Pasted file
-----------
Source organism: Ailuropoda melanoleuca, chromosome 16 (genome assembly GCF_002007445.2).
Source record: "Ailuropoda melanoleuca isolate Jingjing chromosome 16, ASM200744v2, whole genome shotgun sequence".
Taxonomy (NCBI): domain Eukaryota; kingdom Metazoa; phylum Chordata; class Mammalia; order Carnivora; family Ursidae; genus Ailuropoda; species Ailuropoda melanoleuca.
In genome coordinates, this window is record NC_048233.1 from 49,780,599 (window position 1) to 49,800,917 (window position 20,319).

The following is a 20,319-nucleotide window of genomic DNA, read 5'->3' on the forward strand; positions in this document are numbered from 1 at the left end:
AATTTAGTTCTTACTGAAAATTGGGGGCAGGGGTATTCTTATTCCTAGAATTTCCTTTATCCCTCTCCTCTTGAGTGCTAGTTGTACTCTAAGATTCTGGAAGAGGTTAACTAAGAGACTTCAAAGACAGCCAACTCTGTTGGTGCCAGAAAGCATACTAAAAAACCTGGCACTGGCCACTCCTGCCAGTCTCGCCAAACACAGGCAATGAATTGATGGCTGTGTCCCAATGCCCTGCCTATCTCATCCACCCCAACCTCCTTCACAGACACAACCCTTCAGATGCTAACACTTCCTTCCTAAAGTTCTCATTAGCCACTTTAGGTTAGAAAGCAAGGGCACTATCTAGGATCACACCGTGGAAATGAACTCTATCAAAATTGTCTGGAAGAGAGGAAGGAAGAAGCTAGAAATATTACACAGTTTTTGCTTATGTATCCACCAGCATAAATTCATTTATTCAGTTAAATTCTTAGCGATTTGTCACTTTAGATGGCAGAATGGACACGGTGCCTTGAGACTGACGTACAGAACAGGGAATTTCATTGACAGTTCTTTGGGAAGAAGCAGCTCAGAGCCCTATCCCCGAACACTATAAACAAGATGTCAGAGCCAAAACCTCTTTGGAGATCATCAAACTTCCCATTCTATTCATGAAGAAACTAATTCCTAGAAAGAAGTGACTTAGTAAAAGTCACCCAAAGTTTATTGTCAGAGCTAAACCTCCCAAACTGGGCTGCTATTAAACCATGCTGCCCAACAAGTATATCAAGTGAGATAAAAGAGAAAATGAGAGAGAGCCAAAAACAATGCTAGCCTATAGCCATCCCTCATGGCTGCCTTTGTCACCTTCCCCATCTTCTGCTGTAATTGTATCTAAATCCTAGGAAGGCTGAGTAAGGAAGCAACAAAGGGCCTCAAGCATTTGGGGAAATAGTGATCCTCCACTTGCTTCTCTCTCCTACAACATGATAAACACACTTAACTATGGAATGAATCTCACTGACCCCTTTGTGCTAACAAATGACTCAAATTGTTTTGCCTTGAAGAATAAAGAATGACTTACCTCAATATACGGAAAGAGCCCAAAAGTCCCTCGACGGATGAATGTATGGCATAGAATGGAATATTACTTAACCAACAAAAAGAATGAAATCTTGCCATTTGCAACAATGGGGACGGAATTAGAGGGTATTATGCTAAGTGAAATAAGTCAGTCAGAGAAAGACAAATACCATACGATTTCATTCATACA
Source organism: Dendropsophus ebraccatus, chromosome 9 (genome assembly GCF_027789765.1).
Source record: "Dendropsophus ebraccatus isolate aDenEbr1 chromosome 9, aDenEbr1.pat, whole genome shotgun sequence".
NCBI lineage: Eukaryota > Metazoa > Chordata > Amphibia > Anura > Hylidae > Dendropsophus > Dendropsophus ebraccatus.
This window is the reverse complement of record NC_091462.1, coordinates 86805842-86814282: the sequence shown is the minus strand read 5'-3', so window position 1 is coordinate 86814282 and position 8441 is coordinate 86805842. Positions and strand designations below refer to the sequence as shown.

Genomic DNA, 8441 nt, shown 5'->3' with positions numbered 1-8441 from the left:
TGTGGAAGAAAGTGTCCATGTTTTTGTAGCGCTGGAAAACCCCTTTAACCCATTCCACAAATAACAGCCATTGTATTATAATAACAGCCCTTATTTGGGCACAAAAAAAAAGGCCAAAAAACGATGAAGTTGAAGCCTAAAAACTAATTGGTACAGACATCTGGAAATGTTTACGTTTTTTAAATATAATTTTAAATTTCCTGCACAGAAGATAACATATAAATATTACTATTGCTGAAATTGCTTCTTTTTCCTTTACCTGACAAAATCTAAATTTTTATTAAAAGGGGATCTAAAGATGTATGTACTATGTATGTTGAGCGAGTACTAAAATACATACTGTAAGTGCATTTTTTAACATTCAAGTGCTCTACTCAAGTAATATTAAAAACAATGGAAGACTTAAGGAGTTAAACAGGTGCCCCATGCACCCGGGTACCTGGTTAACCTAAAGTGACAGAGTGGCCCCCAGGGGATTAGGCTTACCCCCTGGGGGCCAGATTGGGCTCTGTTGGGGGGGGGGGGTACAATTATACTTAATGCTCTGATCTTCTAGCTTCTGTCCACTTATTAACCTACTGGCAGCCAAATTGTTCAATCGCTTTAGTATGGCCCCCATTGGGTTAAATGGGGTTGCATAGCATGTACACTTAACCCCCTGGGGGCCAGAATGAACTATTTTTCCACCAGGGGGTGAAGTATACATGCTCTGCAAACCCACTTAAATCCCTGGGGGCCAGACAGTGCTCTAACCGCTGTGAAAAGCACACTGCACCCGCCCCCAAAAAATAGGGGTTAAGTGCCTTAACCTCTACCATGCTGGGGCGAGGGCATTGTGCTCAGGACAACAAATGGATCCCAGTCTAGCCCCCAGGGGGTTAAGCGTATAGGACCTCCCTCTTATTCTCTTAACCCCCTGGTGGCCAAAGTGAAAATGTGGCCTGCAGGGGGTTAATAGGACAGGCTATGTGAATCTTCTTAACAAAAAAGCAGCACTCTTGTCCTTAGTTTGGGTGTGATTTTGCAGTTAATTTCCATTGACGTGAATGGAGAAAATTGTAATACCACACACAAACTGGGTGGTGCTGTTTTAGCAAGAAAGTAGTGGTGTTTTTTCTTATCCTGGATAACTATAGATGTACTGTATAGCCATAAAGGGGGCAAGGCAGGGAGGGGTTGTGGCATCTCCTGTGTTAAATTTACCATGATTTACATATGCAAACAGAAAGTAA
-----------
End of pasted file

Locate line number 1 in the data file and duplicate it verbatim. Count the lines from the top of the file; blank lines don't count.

Source organism: Ailuropoda melanoleuca, chromosome 16 (genome assembly GCF_002007445.2).